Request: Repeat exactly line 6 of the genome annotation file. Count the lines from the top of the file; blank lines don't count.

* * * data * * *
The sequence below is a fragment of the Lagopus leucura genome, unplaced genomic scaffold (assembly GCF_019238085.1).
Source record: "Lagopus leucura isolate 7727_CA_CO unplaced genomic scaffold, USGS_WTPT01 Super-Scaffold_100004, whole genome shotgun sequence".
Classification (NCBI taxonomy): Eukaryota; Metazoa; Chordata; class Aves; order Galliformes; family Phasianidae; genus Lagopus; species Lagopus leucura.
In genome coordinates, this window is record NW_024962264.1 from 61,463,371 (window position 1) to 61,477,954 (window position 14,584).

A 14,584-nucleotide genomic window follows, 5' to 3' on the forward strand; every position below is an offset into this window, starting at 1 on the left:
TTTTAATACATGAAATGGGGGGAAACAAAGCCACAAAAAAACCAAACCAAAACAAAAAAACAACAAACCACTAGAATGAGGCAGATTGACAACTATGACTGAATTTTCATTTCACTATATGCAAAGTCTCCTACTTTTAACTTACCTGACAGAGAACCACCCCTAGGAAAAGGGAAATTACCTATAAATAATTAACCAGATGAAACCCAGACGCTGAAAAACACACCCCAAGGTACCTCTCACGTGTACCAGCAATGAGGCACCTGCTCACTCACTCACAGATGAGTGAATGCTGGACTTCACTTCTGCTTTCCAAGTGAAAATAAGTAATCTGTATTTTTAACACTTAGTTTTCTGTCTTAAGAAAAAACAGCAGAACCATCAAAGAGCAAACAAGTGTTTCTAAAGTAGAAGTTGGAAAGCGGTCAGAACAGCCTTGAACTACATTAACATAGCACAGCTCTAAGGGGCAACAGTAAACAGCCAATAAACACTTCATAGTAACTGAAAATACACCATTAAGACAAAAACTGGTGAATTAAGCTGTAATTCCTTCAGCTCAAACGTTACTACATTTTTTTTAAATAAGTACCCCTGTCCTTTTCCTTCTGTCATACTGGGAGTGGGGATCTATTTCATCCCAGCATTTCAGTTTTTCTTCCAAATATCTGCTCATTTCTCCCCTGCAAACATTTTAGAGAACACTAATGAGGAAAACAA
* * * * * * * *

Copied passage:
TTTTAATACATGAAATGGGGGGAAACAAAGCCACAAAAAAACCAAACCAAAACAAAAAAACAACAAACCACTAGAATGAGGCAGATTGACAACTATGACTGAATTTTCATTTCACTATATGCAAAGTCTCCTACTTTTAACTTACCTGACAGAGAACCACCCCTAGGAAAAGGGAAATTACCTATAAATAATTAACCAGATGAAACCCAGACGCTGAAAAACACACCCCAAGGTACCTCTCACGTGTACCAGCAATGAGGCACCTGCTCACTCACTCACAGATGAGTGAATGCTGGACTTCACTTCTGCTTTCCAAGTGAAAATAAGTAATCTGTATTTTTAACACTTAGTTTTCTGTCTTAAGAAAAAACAGCAGAACCATCAAAGAGCAAACAAGTGTTTCTAAAGTAGAAGTTGGAAAGCGGTCAGAACAGCCTTGAACTACATTAACATAGCACAGCTCTAAGGGGCAACAGTAAACAGCCAATAAACACTTCATAGTAACTGAAAATACACCATTAAGACAAAAACTGGTGAATTAAGCTGTAATTCCTTCAGCTCAAACGTTACTACATTTTTTTTAAATAAGTACCCCTGTCCTTTTCCTTCTGTCATACTGGGAGTGGGGATCTATTTCATCCCAGCATTTCAGTTTTTCTTCCAAATATCTGCTCATTTCTCCCCTGCAAACATTTTAGAGAACACTAATGAGGAAAACAA